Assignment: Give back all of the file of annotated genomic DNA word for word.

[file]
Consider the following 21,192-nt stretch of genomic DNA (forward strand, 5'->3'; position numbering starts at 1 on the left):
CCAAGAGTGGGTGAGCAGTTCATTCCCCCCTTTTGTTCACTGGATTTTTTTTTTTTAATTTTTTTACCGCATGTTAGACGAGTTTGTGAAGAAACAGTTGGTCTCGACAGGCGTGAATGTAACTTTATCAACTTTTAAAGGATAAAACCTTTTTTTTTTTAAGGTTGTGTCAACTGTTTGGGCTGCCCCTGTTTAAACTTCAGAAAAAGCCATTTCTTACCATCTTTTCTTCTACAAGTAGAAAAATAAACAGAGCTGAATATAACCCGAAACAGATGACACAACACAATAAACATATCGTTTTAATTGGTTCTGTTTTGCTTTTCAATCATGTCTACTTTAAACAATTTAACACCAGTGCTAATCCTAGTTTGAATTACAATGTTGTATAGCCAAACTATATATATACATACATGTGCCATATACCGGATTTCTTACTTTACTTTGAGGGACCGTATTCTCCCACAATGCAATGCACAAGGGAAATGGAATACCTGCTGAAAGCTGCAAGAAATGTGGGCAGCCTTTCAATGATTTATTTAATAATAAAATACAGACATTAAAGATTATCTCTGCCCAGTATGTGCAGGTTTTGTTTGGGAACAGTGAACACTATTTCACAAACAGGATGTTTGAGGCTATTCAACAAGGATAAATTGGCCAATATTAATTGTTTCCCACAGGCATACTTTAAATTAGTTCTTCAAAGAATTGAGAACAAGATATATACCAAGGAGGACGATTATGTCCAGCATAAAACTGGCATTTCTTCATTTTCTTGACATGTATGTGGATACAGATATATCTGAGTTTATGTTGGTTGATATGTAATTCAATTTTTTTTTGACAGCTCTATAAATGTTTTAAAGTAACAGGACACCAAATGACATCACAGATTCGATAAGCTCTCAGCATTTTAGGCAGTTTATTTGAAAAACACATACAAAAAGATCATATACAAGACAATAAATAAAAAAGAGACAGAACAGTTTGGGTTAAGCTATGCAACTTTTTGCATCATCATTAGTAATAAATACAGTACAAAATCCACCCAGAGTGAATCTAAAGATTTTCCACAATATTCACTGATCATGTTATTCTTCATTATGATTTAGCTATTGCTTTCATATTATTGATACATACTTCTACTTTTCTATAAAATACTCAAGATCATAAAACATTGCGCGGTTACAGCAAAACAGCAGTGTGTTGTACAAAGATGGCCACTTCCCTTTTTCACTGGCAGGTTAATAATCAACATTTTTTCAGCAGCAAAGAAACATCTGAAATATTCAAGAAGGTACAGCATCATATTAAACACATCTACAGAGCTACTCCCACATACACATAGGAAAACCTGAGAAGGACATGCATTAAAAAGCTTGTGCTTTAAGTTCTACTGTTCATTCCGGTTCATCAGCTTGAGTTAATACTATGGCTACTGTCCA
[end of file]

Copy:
Consider the following 21,192-nt stretch of genomic DNA (forward strand, 5'->3'; position numbering starts at 1 on the left):
CCAAGAGTGGGTGAGCAGTTCATTCCCCCCTTTTGTTCACTGGATTTTTTTTTTTTAATTTTTTTACCGCATGTTAGACGAGTTTGTGAAGAAACAGTTGGTCTCGACAGGCGTGAATGTAACTTTATCAACTTTTAAAGGATAAAACCTTTTTTTTTTTAAGGTTGTGTCAACTGTTTGGGCTGCCCCTGTTTAAACTTCAGAAAAAGCCATTTCTTACCATCTTTTCTTCTACAAGTAGAAAAATAAACAGAGCTGAATATAACCCGAAACAGATGACACAACACAATAAACATATCGTTTTAATTGGTTCTGTTTTGCTTTTCAATCATGTCTACTTTAAACAATTTAACACCAGTGCTAATCCTAGTTTGAATTACAATGTTGTATAGCCAAACTATATATATACATACATGTGCCATATACCGGATTTCTTACTTTACTTTGAGGGACCGTATTCTCCCACAATGCAATGCACAAGGGAAATGGAATACCTGCTGAAAGCTGCAAGAAATGTGGGCAGCCTTTCAATGATTTATTTAATAATAAAATACAGACATTAAAGATTATCTCTGCCCAGTATGTGCAGGTTTTGTTTGGGAACAGTGAACACTATTTCACAAACAGGATGTTTGAGGCTATTCAACAAGGATAAATTGGCCAATATTAATTGTTTCCCACAGGCATACTTTAAATTAGTTCTTCAAAGAATTGAGAACAAGATATATACCAAGGAGGACGATTATGTCCAGCATAAAACTGGCATTTCTTCATTTTCTTGACATGTATGTGGATACAGATATATCTGAGTTTATGTTGGTTGATATGTAATTCAATTTTTTTTTGACAGCTCTATAAATGTTTTAAAGTAACAGGACACCAAATGACATCACAGATTCGATAAGCTCTCAGCATTTTAGGCAGTTTATTTGAAAAACACATACAAAAAGATCATATACAAGACAATAAATAAAAAAGAGACAGAACAGTTTGGGTTAAGCTATGCAACTTTTTGCATCATCATTAGTAATAAATACAGTACAAAATCCACCCAGAGTGAATCTAAAGATTTTCCACAATATTCACTGATCATGTTATTCTTCATTATGATTTAGCTATTGCTTTCATATTATTGATACATACTTCTACTTTTCTATAAAATACTCAAGATCATAAAACATTGCGCGGTTACAGCAAAACAGCAGTGTGTTGTACAAAGATGGCCACTTCCCTTTTTCACTGGCAGGTTAATAATCAACATTTTTTCAGCAGCAAAGAAACATCTGAAATATTCAAGAAGGTACAGCATCATATTAAACACATCTACAGAGCTACTCCCACATACACATAGGAAAACCTGAGAAGGACATGCATTAAAAAGCTTGTGCTTTAAGTTCTACTGTTCATTCCGGTTCATCAGCTTGAGTTAATACTATGGCTACTGTCCA